Dan Rodricks

In the year of pandemic and death, the comfort of enduring Christmas memories | COMMENTARY

Visitors walk under the lights on McCurley Drive in Carroll County, a street with no outlet that has become a holiday destination.

After the recent snowfall, I took an afternoon hike across farmland and through some woods to a creek in northern Baltimore County. The snow crest had frozen enough to put a crackle in each step, and — if you would indulge a boyhood memory — the sound of crackling snow underfoot reminded me of a long-ago December.

It reminded me of an afternoon hike alone along a river in my New England hometown. I was there to experiment with a plastic camera I had received that morning as a Christmas gift. Rain had come after snow, ice had come after rain, so my boots cracked the crest with each step. Bushes and trees were lacquered with ice. Panes of ice formed against the rocks along the river, and the river made a soft tinkling sound where it tickled the ice.


I found bird nests encased in ice, like glass ornaments; there was no birdsong, but the squawk of a jay. The only other sounds came from the river and my boots crunching crusted snow.

That familiar sound also brought to mind a long-ago Christmas Eve: My little brother walked with me to church so we could serve as altar boys for midnight Mass and maybe earn $5 each from the pastor, who was grouchy every day but Christmas Day. We had never been out so late at night on our own, and the road to the church was cemetery-quiet but for the crunch that our boots made.


There now, I shared a couple of Christmas memories, and I hope you don’t mind.

I’m not being nostalgic, yearning for yesterday. I’m just savoring memories. To me, they are like old toys that need to be taken from storage and wound up to make sure they still work. If you don’t do that, they stop speaking to you, and one day you’ve forgotten the sound of your father’s voice.

So I let memories take me places, and Christmas always seems to get things rolling.

One Dec. 25 in the 1970s, I worked the 8 a.m. to 5 p.m. shift writing obituaries at my first newspaper job in Massachusetts, telephoning and questioning people who had just experienced a death in the family. At first, it seemed like the absolute worst way to spend Christmas Day. But I soon realized that, without exception, each relative wanted the opportunity to talk about a mother, a father or grandparent they had just lost.

This Christmas, there are thousands, millions of Americans who experienced such loss during the pandemic of 2020, the deadliest year in U.S. history. Most have been deprived of the traditional rituals of mourning and release — no funeral services, no gathering of family and friends, no way to celebrate a life lost in the crowded field of death.

I frequently hear what Jewish friends taught me to say when someone dies: “May [his or her] memory be a blessing.” Wolf Blitzer says it on CNN every night after briefly describing the life of people who died from the virus. Maybe it strikes you trite by now. But I think it’s wise advice and as beautifully consoling a wish as you’ll find.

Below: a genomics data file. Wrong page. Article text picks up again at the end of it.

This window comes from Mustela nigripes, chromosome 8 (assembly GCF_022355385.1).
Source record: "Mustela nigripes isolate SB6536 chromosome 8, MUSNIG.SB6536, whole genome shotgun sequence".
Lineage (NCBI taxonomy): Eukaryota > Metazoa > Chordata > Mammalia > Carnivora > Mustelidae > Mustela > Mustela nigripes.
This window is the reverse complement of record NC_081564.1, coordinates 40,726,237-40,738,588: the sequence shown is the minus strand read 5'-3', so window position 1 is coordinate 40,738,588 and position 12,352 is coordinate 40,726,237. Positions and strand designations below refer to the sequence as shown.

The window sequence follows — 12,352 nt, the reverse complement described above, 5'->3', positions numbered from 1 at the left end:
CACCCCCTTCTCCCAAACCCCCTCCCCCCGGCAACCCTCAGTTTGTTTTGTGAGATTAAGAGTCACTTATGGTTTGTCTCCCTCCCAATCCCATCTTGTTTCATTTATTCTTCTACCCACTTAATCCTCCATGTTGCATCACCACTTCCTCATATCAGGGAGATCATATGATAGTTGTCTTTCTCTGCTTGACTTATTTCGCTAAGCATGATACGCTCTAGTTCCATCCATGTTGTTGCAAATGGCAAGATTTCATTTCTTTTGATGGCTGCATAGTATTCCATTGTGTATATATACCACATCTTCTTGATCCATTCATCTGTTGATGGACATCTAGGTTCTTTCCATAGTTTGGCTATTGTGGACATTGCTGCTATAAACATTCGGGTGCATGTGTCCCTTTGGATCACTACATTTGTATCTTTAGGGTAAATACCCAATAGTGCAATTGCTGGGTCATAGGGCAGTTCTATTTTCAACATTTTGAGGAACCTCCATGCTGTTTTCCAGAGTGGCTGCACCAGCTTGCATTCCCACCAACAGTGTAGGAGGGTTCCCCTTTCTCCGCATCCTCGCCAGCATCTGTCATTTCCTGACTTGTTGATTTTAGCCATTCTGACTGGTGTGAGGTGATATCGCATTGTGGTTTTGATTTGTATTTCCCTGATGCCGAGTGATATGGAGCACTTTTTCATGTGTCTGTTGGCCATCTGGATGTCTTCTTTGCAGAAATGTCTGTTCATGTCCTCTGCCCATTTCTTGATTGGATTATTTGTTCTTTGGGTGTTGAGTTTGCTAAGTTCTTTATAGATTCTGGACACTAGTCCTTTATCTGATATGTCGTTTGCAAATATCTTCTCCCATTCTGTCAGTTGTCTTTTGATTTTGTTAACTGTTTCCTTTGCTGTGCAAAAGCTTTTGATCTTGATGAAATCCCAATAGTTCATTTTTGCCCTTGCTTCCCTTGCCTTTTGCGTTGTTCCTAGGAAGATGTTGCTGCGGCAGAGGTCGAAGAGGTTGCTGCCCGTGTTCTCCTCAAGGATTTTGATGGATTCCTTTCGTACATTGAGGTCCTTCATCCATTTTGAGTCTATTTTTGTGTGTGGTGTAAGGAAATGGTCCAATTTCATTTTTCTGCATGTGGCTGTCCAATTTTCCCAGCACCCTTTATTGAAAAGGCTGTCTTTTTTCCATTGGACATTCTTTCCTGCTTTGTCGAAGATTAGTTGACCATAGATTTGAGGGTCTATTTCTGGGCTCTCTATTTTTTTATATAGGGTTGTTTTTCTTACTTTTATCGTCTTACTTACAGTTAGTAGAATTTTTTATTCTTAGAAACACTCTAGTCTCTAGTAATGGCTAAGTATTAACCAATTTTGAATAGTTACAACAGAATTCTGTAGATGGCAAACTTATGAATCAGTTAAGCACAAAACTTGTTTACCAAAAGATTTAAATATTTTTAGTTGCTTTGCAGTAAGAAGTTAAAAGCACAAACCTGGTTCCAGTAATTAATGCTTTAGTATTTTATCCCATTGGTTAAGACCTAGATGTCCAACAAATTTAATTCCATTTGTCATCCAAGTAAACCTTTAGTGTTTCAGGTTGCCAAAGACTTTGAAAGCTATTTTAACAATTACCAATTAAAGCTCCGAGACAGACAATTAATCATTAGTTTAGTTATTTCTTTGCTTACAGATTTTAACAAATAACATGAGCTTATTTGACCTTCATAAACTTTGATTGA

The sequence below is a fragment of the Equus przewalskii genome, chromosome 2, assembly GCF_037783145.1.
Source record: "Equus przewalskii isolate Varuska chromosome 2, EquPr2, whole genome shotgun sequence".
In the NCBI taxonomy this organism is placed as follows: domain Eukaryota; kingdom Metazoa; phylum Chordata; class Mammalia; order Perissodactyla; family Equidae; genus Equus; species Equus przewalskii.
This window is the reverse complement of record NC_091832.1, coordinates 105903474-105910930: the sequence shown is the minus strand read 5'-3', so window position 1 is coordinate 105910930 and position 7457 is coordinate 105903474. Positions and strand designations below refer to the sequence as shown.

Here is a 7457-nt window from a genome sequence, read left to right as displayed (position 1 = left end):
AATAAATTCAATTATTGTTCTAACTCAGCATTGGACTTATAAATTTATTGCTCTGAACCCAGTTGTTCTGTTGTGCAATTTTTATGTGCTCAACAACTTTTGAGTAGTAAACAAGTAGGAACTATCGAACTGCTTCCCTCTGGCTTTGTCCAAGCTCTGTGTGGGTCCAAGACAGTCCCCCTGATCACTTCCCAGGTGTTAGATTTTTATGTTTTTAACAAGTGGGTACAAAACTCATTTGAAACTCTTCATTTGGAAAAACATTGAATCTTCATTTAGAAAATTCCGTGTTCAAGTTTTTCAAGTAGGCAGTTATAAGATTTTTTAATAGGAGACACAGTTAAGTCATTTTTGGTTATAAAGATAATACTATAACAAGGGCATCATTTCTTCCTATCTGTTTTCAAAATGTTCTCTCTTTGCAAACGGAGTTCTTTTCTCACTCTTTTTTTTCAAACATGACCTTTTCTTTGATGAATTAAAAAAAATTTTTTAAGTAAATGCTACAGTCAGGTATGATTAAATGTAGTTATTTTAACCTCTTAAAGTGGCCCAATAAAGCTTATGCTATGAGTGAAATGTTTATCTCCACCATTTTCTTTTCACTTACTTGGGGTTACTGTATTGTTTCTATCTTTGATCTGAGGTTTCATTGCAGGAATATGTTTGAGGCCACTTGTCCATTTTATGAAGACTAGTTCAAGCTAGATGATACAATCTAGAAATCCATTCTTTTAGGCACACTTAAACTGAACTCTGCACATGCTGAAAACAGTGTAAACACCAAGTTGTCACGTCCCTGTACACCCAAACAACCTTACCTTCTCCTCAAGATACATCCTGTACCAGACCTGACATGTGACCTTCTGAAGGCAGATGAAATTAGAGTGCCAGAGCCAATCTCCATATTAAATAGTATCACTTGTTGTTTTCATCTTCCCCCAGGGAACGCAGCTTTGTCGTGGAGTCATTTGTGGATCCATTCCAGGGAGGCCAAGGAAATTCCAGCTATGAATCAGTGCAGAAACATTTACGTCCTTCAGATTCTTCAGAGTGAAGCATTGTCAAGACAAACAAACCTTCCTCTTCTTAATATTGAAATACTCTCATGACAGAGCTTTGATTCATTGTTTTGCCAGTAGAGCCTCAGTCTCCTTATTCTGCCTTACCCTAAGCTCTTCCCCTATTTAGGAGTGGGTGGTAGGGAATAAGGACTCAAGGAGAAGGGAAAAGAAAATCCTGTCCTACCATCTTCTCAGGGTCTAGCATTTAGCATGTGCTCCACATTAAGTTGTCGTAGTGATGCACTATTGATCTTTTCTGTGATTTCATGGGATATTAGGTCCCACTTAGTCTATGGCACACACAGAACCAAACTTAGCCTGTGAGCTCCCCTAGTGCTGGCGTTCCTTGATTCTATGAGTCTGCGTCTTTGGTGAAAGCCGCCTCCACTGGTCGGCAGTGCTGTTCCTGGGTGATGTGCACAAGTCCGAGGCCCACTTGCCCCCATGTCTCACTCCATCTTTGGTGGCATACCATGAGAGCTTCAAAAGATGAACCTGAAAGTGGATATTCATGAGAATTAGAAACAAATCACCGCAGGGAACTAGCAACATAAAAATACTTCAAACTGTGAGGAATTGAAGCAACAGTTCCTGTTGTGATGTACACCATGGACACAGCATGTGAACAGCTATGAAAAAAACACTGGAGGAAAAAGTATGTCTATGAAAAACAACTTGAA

A friend of mine has a simple year-end ritual that will probably resonate with all who feel isolated from friends and family this Christmas: He opens the photo app on his smartphone and runs through dozens of images from the past year, finding the faces of people he cares about and picking up reminders of moments that might otherwise slip away.

It sounds ordinary: Who doesn’t look at the photos in their phone from time to time?


Still, it struck me as good therapy for any of us — and probably most of us — who feel exhausted by the horrible pandemic and trapped in prolonged quarantine from the interactions and relationships that make us human.

Many of us will still be with family, though not our extended families, and we will miss the rituals of good cheer and friendship, parties and drop-by cocktails.

Feeling some degree of the big chill as this very long, awful year comes to a close, our memories comfort us.

So yes, in a private moment, open the phone. Savor images from the past year — the last time you got with your friends before face masks, the kayak outing in spring, the bike trip up the NCR Trail in summer, the dog you adopted in the fall.

If you haven’t done so in a while, open a photo album and see the dress your sister wore to junior prom, maybe the first car your brother owned, how your mother looked on your wedding day.

Photographs are helpful, but they’re not necessary. Some memories are built in an instant and stay with you forever.


One Christmas Eve in the early 1990s, while driving along Martin Luther King Jr. Boulevard with my family, I looked up at the old high-rise public housing projects that were to be torn down a few years later. I had done some reporting on the poverty and crime in those buildings, and had met a single mother who yearned to get her son to a better neighborhood and school. While stopped at a red light, I noticed how, on the side of one building, there was but one sign of the holiday — a small, lighted Christmas tree in a window 10 or 11 floors up, someone’s faith burning in the December darkness.